Battling harassment on the streets of Buenos Aires

A letter to the catcallers of Buenos Aires:

Piropos (catcalls) are sexual harassment.

I do not need nor want your comments about how I am looking today or what I am wearing.

When you say something about my appearance, you choose to bypass appreciating me for so much more than what I look like, what goals I have accomplished, who I am as a person, my mind, thoughts, opinions and my feelings.

They make me feel vulnerable and like a piece of raw meat for sale at a butcher shop.

I am so much more than my body.

I do not need a disgusting comment from someone I do not know to make me feel good about myself.

I want to walk to the gym, grocery store, my university and to church without being treated like a sexual object by men around me.

I want to feel comfortable walking past construction workers, taxi lines, and the parrilla (BBQ restaurant) on the corner of my block without have to cross the street and listen to your catcalls from farther away.

Even if I am wearing a tight shirt or skirt, that does not give you permission to comment. It is not an invitation.  

Would you want someone to say something like what you said to me to your daughter? Your wife? Your mother?

                     – Elizabeth Rodewald

One of my Argentine friends once said ‘I could tell when I got old and ugly because the guys in the streets stopped looking at me and yelling things at me in the streets.’

Why would you ever base your beauty on something like that? Beauty is not only  on the outside. Beauty is what you decide it to be.

Every day, I take public transportation or walk through the streets of Buenos Aires and witness countless men staring at women’s bodies. Quite frankly, it makes me sick. When did men stop looking at a woman’s beautiful face and focus on her rear end? Would you want someone to look at your daughter, mother, and wife like that? I highly doubt it.

Just because I chat with you, I am not inviting you to ask for my number or to go on a date, especially when you wear a wedding ring, drive a taxi and are between 50-60 years old. I either have to unwillingly play along by giving a fake number or say that I have a boyfriend, which does not always  guarantee solace. The final option is tell him you are thinking but, if he is a taxi driver, he knows where I live and has me in his vehicle.

When it comes to a piropo, does the content matter?  Is “You are beautiful,” the same as “I can’t wait to see what you have under that outfit?”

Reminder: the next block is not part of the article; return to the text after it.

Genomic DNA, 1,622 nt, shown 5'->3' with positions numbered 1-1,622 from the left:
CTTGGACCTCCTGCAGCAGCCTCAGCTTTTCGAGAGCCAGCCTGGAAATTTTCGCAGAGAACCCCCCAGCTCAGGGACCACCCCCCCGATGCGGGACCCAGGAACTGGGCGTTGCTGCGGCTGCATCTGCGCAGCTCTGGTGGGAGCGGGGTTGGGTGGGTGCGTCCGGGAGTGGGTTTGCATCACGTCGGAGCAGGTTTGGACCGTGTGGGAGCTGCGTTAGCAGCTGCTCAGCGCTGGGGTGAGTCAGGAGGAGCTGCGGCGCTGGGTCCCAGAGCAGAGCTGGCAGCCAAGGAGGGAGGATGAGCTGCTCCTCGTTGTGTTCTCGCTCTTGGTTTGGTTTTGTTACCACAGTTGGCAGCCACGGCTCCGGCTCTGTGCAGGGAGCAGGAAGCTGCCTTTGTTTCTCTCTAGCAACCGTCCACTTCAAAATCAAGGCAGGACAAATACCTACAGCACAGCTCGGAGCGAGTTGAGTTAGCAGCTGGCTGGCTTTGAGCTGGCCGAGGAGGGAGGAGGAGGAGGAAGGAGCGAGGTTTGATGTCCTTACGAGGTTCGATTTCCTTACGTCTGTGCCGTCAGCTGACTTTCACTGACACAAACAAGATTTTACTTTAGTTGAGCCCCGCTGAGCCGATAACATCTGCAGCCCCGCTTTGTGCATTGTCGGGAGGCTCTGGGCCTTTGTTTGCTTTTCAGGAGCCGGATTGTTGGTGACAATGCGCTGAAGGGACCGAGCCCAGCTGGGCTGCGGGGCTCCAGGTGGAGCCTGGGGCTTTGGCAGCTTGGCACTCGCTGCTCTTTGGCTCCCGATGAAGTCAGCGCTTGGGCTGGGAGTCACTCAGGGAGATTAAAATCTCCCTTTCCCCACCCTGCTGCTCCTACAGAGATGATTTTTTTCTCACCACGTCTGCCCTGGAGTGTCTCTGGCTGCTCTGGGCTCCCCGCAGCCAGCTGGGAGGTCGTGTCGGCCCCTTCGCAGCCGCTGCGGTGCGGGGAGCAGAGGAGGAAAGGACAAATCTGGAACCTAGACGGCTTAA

“Piropos are more or less the same, regardless of the content, because they all encroach on a woman’s right to walk or even exist in a public space without being harassed or her looks being commented on,” said Dana Weinstein ’16 from Occidental College in California. “Obviously some piropos are more obscene than others, but at the end of the day, I think they bring about the same result -the objectification of women’s bodies and the valuation of looks over other characteristics.”

How am I supposed to react after I receive a piropo? Should I say thank you and smile? Should I ignore it and roll my eyes, or should I say something back to him so that he knows his comments are not appreciated here?

“I typically feel rather uncomfortable after I receive a piropo. I’m always tempted to look down at the ground, but I try my best to not show that it affects me. I usually continue walking and look straight ahead. For me, it’s largely an issue of consent — I never agreed to have my appearance commented on, nor does my mere existence as a women invite such comments,” Weinstein said.

It is a tough decision because you want to respond with a witty comeback but they don’t deserve a response after sexually harassing you. Chances are that if he catcalled, you he catcalled hundreds of others.  One response from a woman will not change his harassing habits.

We can thank machismo for the practice and acceptance of sexual harassment, in this South American city of three million people. Everyone is complacent upon hearing a woman objectified on a street corner or with her child passing a grocery store. They do not flinch when they hear something downright perverse or threatening.

“I think that in general it has to do more with a man asserting his masculinity in a public space, and less to do with a genuine desire to compliment someone or even attempt to pick them up,” Weinstein said.

Women are people too. We do not need comments in regard to what we are wearing to attain self-acceptance or to feel good about ourselves. Piropos are objectification. They are not wanted.

Please keep your comments, although you think they are nice, to yourself. We don’t want to hear them. We simply want to be able to walk down the sidewalk past a group of men without fearing that they will say something to us that causes us to choose yet another route home from school.

About Elizabeth Rodewald

Elizabeth is a senior International Relations and Spanish double major from Mendota Heights, MN. She recently returned home from a year-long study abroad in Buenos Aires, Argentina. After graduation she plans on either going to graduate school in Washington, DC to later pursue a career in counterterrorism or taking a year off to teach English in a foreign country. In her spare time she enjoys reading in cafes, going to the gym, speaking Spanish, discussing politics and spending time with her family and her Bichon Frise, Henry. Elizabeth can be reached at earodewald@stkate.edu.

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